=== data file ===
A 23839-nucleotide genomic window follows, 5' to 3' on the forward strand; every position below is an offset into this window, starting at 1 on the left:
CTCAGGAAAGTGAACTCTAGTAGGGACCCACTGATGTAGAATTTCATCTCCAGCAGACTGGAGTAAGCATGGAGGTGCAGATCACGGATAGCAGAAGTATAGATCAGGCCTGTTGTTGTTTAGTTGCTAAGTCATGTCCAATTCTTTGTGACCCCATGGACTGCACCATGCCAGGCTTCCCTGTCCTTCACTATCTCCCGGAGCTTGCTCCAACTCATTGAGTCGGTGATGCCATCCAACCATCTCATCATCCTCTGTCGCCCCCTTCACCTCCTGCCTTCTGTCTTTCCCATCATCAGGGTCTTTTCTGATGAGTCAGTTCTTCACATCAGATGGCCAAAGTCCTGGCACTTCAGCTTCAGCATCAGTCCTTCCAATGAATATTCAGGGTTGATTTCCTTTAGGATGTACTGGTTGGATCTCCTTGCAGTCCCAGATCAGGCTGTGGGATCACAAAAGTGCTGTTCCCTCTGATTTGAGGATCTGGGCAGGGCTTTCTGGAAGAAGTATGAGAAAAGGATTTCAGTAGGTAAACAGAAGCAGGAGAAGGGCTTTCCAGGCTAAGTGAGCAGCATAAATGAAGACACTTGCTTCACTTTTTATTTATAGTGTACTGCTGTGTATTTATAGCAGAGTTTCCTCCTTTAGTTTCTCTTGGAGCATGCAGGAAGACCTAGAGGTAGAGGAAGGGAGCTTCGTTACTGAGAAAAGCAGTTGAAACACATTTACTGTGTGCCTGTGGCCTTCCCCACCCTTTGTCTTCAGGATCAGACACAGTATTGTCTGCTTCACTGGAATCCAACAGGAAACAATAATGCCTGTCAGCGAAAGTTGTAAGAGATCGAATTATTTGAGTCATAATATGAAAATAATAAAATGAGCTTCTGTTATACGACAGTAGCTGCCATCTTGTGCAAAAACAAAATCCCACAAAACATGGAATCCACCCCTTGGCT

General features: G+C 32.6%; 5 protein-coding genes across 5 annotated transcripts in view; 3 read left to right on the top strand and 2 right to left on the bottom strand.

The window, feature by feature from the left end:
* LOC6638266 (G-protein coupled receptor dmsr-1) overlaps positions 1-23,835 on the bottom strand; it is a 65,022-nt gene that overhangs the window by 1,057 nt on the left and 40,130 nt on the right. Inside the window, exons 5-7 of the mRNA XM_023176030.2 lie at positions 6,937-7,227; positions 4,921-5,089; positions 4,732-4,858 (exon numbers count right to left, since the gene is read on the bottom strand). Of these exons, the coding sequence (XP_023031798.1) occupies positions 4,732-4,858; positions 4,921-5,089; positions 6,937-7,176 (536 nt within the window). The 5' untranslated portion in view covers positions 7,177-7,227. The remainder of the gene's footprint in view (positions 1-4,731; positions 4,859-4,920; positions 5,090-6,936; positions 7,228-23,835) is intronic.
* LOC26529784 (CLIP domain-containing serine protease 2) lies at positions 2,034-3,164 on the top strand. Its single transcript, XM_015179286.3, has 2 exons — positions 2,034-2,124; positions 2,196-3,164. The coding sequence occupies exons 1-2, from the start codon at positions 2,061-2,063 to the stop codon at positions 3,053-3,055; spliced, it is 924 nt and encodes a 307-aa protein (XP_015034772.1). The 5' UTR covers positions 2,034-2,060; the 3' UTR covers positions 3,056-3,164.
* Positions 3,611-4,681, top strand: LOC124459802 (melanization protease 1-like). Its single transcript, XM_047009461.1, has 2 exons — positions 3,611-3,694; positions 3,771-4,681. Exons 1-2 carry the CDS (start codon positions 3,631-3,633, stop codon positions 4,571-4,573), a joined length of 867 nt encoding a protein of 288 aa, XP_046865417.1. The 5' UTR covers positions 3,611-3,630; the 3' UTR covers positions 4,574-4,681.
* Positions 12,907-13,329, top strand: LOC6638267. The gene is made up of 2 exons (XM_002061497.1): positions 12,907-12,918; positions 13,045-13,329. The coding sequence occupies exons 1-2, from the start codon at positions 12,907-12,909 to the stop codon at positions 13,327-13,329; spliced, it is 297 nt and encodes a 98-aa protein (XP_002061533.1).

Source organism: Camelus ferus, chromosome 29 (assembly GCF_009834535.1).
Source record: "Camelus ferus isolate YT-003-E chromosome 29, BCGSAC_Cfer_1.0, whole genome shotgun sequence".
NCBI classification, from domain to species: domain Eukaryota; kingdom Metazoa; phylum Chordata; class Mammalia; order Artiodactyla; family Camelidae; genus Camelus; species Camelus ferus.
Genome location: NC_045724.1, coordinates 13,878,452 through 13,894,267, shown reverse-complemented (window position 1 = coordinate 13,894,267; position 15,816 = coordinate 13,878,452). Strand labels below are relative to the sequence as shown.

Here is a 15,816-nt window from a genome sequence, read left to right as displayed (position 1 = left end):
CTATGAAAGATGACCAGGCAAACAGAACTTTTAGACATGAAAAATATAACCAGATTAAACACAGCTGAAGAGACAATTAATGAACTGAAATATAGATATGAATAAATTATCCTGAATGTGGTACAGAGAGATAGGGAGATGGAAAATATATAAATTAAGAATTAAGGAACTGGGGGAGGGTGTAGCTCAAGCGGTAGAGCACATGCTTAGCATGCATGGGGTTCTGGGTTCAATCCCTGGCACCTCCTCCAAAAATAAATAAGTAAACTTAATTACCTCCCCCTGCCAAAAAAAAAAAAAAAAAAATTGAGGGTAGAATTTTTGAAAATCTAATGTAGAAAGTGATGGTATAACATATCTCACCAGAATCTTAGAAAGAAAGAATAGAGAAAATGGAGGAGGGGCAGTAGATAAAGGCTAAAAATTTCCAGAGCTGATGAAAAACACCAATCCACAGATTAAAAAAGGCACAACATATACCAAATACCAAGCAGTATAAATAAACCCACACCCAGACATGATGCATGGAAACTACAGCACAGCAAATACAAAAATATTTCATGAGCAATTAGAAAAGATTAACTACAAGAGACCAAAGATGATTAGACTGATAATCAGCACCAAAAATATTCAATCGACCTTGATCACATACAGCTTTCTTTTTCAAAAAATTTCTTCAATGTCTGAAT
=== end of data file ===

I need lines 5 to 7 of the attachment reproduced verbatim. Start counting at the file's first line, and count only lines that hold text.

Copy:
* LOC6638266 (G-protein coupled receptor dmsr-1) overlaps positions 1-23,835 on the bottom strand; it is a 65,022-nt gene that overhangs the window by 1,057 nt on the left and 40,130 nt on the right. Inside the window, exons 5-7 of the mRNA XM_023176030.2 lie at positions 6,937-7,227; positions 4,921-5,089; positions 4,732-4,858 (exon numbers count right to left, since the gene is read on the bottom strand). Of these exons, the coding sequence (XP_023031798.1) occupies positions 4,732-4,858; positions 4,921-5,089; positions 6,937-7,176 (536 nt within the window). The 5' untranslated portion in view covers positions 7,177-7,227. The remainder of the gene's footprint in view (positions 1-4,731; positions 4,859-4,920; positions 5,090-6,936; positions 7,228-23,835) is intronic.
* LOC26529784 (CLIP domain-containing serine protease 2) lies at positions 2,034-3,164 on the top strand. Its single transcript, XM_015179286.3, has 2 exons — positions 2,034-2,124; positions 2,196-3,164. The coding sequence occupies exons 1-2, from the start codon at positions 2,061-2,063 to the stop codon at positions 3,053-3,055; spliced, it is 924 nt and encodes a 307-aa protein (XP_015034772.1). The 5' UTR covers positions 2,034-2,060; the 3' UTR covers positions 3,056-3,164.
* Positions 3,611-4,681, top strand: LOC124459802 (melanization protease 1-like). Its single transcript, XM_047009461.1, has 2 exons — positions 3,611-3,694; positions 3,771-4,681. Exons 1-2 carry the CDS (start codon positions 3,631-3,633, stop codon positions 4,571-4,573), a joined length of 867 nt encoding a protein of 288 aa, XP_046865417.1. The 5' UTR covers positions 3,611-3,630; the 3' UTR covers positions 4,574-4,681.